Monday, May 30, 2005

One-Issue Propagandist

Gloria Galloway's continued focus on 'activist Christians' in the Conservative Party has removed any guilt I had, pegging her as an irresponsible scaremonger.

It doesn't even matter if she's not writing in a 'negative' way. Even if she is only reporting the facts, the subject matter is wrong.

Freedom of the press -- yes, I agree -- she has the right to write what she sees fit, and the Globe has a right to print it. But in order to maintain at least the appearance of being unbiased, Galloway's approach should have been to examine the religion in nomination races in general, or one-issue candidates across all parties --- not the Conservative Party in particular.

John McKay, evangelical Christian and Liberal MP in Toronto, estimates that over 20% of Liberal MPs (not just candidates -- actual MPs already serving in the House) are evangelical Christians, or have evangelical 'sympathies'. Even more than that are either Roman Catholic, or orthodox Christians. Their ability to separate their responsibilities as MPs from that as Christians has not been questioned by the media.

In fact, John McKay, a Parliamentary Secretary and member of the Privy Council, asked for and received, a special dispensation from the party to vote against the Civil Marriage Act. It is believed Paul Martin gave the dispensation because McKay's one vote wouldn't be decisive, but McKay had threatened to vote against Bill-C-38 regardless of this special authority.

One-issue candidates are not exclusive to any particular political party. One could argue that Scott Brison is a one-issue candidate. He left the Conservative Party because of the same-sex issue. It might be argued that Belinda Stronach is a one-issue candidate (her own advancement being the one-issue) Many people said that Glen Murray (failed Liberal candidate and former mayor of Winnipeg) was a one-issue candidate. Besides questioning their loyalties, I don't recall anyone making too big of a deal of the 'one-issue' that defines their political careers.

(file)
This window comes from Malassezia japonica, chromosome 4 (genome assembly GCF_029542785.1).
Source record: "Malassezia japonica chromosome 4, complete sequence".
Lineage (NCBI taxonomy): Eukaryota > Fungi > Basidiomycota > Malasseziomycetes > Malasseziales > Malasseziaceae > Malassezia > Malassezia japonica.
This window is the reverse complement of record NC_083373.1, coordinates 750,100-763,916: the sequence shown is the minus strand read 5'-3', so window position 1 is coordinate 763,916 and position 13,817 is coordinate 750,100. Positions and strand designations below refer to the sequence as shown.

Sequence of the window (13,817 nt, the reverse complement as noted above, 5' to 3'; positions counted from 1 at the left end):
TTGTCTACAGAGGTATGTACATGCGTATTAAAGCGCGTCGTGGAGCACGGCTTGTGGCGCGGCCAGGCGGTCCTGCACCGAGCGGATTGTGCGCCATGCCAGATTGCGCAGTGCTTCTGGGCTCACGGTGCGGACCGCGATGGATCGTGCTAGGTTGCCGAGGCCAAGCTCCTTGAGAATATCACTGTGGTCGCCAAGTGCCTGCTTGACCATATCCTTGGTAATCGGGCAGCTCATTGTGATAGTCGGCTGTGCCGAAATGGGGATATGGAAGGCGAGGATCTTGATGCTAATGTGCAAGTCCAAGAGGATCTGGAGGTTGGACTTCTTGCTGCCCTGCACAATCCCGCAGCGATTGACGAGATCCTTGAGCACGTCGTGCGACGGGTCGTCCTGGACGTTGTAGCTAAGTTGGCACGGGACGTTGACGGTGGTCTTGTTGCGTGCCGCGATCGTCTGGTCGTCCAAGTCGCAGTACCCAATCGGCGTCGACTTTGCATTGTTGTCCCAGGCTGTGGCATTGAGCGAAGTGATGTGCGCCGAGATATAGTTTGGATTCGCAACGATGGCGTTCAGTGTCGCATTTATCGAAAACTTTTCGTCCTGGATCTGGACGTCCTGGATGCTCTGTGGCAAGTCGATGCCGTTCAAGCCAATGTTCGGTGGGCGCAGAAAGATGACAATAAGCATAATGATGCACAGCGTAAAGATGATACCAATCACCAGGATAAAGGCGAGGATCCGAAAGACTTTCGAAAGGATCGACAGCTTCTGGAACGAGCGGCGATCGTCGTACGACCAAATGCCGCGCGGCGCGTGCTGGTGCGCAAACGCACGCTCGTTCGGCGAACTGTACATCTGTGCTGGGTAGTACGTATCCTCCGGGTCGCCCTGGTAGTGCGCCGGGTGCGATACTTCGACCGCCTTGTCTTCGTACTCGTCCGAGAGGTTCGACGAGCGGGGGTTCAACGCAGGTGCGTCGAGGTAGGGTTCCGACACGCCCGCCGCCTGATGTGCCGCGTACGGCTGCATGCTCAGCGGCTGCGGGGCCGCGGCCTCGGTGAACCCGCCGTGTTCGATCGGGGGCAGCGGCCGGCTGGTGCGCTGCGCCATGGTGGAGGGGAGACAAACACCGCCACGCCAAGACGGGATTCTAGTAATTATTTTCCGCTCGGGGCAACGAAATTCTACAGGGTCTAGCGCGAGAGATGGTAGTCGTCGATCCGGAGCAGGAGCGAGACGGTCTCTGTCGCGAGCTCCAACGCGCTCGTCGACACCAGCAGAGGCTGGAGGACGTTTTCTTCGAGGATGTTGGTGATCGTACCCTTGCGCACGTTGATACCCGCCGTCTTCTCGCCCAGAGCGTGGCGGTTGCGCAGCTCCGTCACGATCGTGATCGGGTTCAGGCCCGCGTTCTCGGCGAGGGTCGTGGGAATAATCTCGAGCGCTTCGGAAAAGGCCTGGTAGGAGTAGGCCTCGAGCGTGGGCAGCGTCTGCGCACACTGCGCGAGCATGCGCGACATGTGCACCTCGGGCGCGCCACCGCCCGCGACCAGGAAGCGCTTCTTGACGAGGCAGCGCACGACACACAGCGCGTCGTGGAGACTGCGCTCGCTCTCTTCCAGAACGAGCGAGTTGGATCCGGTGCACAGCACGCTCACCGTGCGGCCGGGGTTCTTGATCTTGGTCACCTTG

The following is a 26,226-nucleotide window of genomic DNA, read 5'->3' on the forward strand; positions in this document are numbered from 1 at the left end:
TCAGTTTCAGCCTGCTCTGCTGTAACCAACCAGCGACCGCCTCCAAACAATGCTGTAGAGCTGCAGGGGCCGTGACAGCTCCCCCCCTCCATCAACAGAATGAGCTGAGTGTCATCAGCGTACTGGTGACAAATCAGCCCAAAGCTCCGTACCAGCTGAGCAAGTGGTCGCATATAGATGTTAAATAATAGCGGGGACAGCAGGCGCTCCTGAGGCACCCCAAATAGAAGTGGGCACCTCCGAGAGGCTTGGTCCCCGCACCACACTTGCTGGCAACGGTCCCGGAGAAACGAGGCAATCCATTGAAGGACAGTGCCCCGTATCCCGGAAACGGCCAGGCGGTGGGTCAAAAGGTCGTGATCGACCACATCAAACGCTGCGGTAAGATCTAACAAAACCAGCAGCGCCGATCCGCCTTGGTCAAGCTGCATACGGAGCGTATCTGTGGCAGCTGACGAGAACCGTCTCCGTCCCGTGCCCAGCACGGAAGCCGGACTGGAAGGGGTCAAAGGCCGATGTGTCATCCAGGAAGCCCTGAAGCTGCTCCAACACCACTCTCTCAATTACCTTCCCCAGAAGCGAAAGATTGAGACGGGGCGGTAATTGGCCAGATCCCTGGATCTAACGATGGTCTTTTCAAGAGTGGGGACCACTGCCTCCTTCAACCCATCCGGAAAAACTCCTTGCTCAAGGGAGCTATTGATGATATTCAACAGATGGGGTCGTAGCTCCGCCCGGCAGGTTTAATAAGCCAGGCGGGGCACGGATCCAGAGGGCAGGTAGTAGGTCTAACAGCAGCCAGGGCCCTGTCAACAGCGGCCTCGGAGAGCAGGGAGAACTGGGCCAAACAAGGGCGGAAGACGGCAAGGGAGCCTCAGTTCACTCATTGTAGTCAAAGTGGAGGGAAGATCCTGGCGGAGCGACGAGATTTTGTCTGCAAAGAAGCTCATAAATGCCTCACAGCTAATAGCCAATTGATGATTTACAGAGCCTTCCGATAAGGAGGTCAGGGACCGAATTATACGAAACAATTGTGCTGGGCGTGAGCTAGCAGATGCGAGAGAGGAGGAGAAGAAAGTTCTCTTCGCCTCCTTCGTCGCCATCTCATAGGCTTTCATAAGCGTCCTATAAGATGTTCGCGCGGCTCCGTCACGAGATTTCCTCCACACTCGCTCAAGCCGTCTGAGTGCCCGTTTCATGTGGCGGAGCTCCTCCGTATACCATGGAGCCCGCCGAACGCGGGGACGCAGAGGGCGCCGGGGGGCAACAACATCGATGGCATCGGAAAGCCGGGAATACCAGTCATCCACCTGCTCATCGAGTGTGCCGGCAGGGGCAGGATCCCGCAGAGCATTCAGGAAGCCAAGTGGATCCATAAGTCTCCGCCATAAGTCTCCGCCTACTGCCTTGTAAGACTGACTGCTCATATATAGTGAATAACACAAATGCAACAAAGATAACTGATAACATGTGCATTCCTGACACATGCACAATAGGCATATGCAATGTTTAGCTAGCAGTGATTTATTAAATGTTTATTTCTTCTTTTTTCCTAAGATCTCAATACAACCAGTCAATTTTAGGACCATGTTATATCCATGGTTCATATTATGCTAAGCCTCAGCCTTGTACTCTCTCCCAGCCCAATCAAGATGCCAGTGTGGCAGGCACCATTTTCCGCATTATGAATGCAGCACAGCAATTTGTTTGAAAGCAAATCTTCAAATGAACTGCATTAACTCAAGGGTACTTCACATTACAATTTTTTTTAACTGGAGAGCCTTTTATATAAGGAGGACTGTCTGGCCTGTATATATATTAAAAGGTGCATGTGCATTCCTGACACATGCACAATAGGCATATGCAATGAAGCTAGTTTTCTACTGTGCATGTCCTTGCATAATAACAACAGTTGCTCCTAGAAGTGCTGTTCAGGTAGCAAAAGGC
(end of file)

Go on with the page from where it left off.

Chuck Cadman, the current hero of the Libs, is a one-issue candidate. When the Libs were soliciting his support on the non-confidence vote, it didn't bother the newspapers that his career in politics began with one-issue. Maybe people think Cadman's issue was a 'good' issue, and these 'Christian activists' are forging their political careers on a 'bad' issue, but the fact remains that no politician can remain a 'one-issue' MP and maintain the support of the electorate -- which renders the Globe's anti-Christian zeal even more disturbing.

And, I believe I could argue with considerable success, that most Liberal candidates are one-issue candidates. The issue is power. They want it at any cost. What they have to do for it is never an issue.

Galloway has allowed her anti-Harper, anti-Conservative predisposition to take hold of her writing. In a bid to discredit the Conservative Party by disseminating misleading information, she has become hostile to the opening of the public square to all who would have a voice.